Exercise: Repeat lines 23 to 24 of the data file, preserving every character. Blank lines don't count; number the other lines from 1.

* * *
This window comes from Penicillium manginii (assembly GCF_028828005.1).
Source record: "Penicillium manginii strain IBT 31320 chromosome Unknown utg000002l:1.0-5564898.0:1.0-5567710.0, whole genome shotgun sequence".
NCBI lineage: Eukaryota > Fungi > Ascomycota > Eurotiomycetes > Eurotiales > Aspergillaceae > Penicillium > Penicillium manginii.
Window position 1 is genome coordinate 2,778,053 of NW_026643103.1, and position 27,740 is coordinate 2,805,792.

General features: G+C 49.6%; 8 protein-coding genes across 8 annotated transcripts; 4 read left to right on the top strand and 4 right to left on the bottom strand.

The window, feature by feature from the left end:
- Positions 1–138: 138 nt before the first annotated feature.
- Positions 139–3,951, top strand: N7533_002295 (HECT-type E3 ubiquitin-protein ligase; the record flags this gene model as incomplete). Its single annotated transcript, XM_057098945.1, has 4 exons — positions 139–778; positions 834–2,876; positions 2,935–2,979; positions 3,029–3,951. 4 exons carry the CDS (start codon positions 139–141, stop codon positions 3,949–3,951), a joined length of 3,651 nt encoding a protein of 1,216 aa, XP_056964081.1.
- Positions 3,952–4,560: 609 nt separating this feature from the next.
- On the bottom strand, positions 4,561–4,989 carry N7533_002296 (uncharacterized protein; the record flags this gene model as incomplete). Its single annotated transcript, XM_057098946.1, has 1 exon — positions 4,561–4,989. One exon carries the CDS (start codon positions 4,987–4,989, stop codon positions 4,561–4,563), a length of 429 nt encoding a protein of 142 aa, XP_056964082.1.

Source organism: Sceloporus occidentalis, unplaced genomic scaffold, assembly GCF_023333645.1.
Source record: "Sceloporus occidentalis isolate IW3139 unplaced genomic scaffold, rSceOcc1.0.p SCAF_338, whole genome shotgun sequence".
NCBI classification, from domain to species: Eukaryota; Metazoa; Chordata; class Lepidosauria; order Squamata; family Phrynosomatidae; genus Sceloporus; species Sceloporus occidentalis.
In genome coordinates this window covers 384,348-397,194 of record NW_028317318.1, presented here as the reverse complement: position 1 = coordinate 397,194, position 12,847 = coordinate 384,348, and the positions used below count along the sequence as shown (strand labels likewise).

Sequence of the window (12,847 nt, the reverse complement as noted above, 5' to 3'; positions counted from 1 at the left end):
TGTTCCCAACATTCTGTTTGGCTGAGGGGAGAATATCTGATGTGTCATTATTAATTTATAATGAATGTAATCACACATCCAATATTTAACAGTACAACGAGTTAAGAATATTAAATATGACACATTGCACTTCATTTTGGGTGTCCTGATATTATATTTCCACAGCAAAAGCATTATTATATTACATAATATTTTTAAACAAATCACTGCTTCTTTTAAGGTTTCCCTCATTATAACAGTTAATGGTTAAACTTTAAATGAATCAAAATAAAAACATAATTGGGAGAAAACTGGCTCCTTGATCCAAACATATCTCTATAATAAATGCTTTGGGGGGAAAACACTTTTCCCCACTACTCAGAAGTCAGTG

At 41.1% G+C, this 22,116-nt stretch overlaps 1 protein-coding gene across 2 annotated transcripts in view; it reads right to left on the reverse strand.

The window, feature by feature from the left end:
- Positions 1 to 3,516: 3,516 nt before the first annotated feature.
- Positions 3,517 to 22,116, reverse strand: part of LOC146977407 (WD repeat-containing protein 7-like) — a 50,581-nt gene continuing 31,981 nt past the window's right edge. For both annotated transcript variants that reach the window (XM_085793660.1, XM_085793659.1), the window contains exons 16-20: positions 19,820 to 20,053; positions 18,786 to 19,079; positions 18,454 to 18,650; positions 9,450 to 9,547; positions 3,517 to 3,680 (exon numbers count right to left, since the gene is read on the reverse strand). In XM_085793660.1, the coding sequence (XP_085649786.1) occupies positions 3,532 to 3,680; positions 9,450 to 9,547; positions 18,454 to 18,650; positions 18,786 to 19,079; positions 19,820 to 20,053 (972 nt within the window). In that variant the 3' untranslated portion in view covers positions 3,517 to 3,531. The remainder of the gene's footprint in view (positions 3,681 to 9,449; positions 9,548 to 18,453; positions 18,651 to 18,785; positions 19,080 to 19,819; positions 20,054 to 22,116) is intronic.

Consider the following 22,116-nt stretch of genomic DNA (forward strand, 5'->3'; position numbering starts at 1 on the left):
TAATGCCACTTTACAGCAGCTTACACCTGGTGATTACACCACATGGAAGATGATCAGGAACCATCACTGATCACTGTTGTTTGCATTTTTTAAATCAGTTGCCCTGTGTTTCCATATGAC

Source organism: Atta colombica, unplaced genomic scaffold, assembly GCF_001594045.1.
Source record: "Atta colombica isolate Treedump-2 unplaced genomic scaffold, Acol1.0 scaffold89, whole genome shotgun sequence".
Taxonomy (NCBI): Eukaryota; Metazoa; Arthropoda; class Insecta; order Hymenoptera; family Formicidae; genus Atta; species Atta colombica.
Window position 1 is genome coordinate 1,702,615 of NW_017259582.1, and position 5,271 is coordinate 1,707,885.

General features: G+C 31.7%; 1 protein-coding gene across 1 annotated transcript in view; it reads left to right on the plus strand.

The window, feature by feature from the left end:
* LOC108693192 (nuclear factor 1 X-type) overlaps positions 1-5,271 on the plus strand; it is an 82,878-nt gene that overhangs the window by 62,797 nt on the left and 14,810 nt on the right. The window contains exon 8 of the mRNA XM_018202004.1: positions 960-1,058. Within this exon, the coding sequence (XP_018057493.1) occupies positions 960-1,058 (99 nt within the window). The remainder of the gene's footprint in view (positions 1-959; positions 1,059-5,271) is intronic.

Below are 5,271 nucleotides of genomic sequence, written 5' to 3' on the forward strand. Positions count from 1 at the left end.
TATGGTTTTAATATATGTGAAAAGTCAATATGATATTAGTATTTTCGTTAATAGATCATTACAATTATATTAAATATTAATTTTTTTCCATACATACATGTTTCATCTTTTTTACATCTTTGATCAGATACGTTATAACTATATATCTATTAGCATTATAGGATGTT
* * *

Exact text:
Source organism: Atta colombica, unplaced genomic scaffold, assembly GCF_001594045.1.
Source record: "Atta colombica isolate Treedump-2 unplaced genomic scaffold, Acol1.0 scaffold89, whole genome shotgun sequence".